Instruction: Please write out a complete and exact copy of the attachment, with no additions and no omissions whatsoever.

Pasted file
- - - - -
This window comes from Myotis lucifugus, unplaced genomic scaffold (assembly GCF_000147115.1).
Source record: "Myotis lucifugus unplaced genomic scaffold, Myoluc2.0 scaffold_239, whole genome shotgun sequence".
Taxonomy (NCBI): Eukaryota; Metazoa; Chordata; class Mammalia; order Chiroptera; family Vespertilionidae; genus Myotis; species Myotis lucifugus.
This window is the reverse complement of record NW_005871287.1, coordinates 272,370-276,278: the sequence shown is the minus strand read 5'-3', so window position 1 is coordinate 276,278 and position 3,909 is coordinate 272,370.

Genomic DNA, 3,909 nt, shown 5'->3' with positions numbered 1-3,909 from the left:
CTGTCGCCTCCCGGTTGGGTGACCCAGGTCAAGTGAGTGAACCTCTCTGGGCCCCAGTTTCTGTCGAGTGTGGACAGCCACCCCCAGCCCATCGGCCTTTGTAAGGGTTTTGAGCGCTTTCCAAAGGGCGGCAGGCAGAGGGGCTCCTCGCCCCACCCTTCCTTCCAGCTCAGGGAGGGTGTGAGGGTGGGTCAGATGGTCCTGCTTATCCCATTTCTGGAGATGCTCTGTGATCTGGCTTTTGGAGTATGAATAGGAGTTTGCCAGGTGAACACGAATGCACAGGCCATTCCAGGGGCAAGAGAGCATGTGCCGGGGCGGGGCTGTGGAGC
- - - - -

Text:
This window comes from Myotis lucifugus, unplaced genomic scaffold (assembly GCF_000147115.1).
Source record: "Myotis lucifugus unplaced genomic scaffold, Myoluc2.0 scaffold_239, whole genome shotgun sequence".
Taxonomy (NCBI): Eukaryota; Metazoa; Chordata; class Mammalia; order Chiroptera; family Vespertilionidae; genus Myotis; species Myotis lucifugus.
This window is the reverse complement of record NW_005871287.1, coordinates 272,370-276,278: the sequence shown is the minus strand read 5'-3', so window position 1 is coordinate 276,278 and position 3,909 is coordinate 272,370.

Genomic DNA, 3,909 nt, shown 5'->3' with positions numbered 1-3,909 from the left:
CTGTCGCCTCCCGGTTGGGTGACCCAGGTCAAGTGAGTGAACCTCTCTGGGCCCCAGTTTCTGTCGAGTGTGGACAGCCACCCCCAGCCCATCGGCCTTTGTAAGGGTTTTGAGCGCTTTCCAAAGGGCGGCAGGCAGAGGGGCTCCTCGCCCCACCCTTCCTTCCAGCTCAGGGAGGGTGTGAGGGTGGGTCAGATGGTCCTGCTTATCCCATTTCTGGAGATGCTCTGTGATCTGGCTTTTGGAGTATGAATAGGAGTTTGCCAGGTGAACACGAATGCACAGGCCATTCCAGGGGCAAGAGAGCATGTGCCGGGGCGGGGCTGTGGAGC